1990s >> 1996 >> no-1104-august-1996

Letters (on Anarchism)

Sharing the same aims?

Dear Editors,

I have been reading the Socialist Standard for a while now, and find myself in agreement with many of your views. I have taken a recent interest in anarchism, and I am curious as to where you would part ideological company with anarchists. Anarchism would appear to share your disdain for the state, and for the idea of vanguards to lead the plebs and tell them what to think. I would also agree with you in rejecting leaders. Do your differences go back to those between Marx and Proudhon or Bakunin? Can anarchists and socialists work together today?

JOHN HUBBARD, Sheffield

 

Reply:

There are anarchists and anarchists. Some share our aim of a classless, stateless society of common ownership and popular participation where the principle of “from each according to their abilities, to each according to their needs” will apply and where money will be redundant This is the view put forward, in the past, by such anarchists as Kropotkin, Rudolf Rocker and Alexander Berkman and, today, by Murray Bookchin.

Other anarchists do not share this aim. The 19th century French anarchist Proudhon, for instance, didn’t. He was implacably opposed to common ownership and stood for a free market economy of small-scale producers. Another 19th century anarchist. Max Stirner, preached extreme individualism; to this day his followers argue that democracy is a tyranny as it involves an individual having to accept majority decisions they might not agree with. Bakunin was a joke, a typical romantic revolutionary forever hatching conspiracies and trying to stage immediate armed risings against the state. Then there are religiously-inspired anarchists, such as Tolstoy, and purely philosophical armchair anarchists, and reformist anarchists who limit themselves to seeking to extend the realm of individual intellectual and sexual freedom within capitalism. There are lifestyle anarchists, who put two fingers up to the rest of society, including the working class, and (less now than at one time) the anarchist bomb-throwers and terrorists.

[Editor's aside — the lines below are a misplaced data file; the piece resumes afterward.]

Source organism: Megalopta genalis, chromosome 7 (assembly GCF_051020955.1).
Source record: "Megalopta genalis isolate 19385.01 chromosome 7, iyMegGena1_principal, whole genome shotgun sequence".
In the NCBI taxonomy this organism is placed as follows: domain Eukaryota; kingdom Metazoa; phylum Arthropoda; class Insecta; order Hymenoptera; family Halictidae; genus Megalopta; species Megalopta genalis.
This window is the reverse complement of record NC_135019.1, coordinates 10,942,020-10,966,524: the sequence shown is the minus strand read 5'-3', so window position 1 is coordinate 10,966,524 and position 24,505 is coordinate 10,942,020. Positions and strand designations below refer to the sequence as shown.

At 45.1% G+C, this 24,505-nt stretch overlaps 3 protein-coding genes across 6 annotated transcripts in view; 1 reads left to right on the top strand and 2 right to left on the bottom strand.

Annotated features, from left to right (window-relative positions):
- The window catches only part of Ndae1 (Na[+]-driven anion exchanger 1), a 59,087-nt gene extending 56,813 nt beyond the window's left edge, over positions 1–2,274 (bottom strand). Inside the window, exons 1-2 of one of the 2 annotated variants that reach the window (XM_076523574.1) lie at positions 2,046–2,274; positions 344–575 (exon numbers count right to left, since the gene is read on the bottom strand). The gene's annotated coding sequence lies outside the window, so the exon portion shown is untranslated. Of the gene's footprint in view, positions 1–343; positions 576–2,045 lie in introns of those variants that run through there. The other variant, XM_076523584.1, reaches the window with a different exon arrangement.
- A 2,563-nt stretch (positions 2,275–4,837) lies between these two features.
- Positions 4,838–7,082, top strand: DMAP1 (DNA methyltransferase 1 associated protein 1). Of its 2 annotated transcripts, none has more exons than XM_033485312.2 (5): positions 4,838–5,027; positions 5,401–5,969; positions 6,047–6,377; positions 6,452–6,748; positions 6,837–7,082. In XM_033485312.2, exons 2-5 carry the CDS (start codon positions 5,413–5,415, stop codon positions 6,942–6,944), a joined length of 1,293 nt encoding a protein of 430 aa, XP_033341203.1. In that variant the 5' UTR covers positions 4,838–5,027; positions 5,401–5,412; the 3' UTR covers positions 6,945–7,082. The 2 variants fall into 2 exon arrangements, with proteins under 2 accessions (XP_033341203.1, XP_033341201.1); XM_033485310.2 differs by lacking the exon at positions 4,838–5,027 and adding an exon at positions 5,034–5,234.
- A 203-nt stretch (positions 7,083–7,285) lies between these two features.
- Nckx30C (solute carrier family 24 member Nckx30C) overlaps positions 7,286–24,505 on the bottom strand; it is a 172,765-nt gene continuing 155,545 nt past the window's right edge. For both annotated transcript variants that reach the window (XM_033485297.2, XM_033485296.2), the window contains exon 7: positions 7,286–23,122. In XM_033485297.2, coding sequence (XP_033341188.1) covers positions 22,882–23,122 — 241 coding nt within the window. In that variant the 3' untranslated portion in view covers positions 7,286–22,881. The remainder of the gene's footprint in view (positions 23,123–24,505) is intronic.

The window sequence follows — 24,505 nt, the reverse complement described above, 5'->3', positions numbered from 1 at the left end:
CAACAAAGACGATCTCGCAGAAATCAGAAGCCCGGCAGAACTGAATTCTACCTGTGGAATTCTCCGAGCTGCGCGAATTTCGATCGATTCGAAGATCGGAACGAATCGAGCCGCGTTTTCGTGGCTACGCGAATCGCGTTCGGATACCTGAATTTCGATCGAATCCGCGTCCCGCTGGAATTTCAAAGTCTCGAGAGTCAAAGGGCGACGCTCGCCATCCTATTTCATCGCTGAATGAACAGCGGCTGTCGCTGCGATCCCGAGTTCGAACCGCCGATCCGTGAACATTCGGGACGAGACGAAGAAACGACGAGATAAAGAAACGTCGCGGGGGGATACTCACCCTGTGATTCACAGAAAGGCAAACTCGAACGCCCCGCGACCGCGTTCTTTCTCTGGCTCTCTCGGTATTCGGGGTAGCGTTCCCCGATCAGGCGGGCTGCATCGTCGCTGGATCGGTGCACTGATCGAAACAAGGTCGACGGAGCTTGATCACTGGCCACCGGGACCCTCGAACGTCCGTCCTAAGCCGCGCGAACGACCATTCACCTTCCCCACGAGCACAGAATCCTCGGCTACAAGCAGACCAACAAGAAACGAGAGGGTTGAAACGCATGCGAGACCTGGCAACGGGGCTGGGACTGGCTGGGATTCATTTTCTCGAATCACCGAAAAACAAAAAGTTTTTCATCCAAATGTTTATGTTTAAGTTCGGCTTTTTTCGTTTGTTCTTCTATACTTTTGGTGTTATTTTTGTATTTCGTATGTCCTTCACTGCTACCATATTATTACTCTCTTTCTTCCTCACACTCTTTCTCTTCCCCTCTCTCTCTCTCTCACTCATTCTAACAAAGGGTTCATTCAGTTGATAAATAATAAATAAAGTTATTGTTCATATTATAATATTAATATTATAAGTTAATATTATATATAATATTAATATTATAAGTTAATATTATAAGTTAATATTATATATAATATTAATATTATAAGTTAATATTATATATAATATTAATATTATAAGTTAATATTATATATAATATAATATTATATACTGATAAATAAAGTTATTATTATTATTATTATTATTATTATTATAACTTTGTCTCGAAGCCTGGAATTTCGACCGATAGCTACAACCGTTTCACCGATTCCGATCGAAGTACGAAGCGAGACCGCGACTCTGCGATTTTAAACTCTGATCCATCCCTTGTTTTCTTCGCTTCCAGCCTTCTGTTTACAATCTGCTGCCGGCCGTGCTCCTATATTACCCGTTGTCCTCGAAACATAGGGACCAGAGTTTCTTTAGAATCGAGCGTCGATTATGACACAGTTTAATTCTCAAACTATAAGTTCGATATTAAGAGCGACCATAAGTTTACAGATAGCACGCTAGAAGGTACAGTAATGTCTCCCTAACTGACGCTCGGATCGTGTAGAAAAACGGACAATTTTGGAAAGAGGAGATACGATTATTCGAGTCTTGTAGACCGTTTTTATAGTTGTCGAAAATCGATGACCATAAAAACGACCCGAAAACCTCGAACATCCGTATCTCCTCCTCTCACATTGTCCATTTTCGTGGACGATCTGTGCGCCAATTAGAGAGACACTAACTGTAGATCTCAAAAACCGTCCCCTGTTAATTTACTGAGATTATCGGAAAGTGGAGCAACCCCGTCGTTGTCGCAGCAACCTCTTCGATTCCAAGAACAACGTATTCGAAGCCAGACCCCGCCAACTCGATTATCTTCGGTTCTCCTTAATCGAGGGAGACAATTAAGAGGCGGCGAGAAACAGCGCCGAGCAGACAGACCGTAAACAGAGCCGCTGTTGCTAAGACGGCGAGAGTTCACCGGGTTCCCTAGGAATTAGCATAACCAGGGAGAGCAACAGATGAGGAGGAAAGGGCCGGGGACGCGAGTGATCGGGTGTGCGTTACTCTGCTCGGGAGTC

We have nothing in common with any of these, but what about those anarchists who are in favour of socialism (as we prefer to call it) or communism (as they call it)?

The main differences between us and them is over how to get to a classless, stateless, moneyless society. We favour majority democratic action on the grounds that the establishment of a society based on voluntary co-operation and popular participation has to involve such co-operation and participation (i.e. democratic methods) and say that when such a majority comes into being it can use existing political institutions (the ballot box and parliament) to establish a socialist/ communist society. They are opposed to this, but are not able to offer a viable alternative (the anarcho-communists pose a spontaneous mass popular upsurge, the anarcho-syndicalists a general strike and mass factory occupations—both of which ignore the state and the need to at least neutralise it before trying to change society from capitalism).

Can we work with them? Well, if they can abandon their prejudice against democratic political action via elections, we invite them to join us in campaigning for a classless, stateless, moneyless society. • Editors

 

Shocked and disappointed

Dear Editors,

Like Andy Stephenson (May Socialist Standard), I find myself in broad agreement with many aspects of your organisation; its democracy and lack of leadership, its critique of capitalism and vanguardism and its view of socialism.

Yet I find myself shocked and disappointed by point six in your statement of principles: the “machinery of government” which I agree “exists to serve the capitalist class” can never be the instrument of working class emancipation. The State is. by its very nature, a fundamentally coercive set of institutions which must be removed immediately before anything like socialism can be established.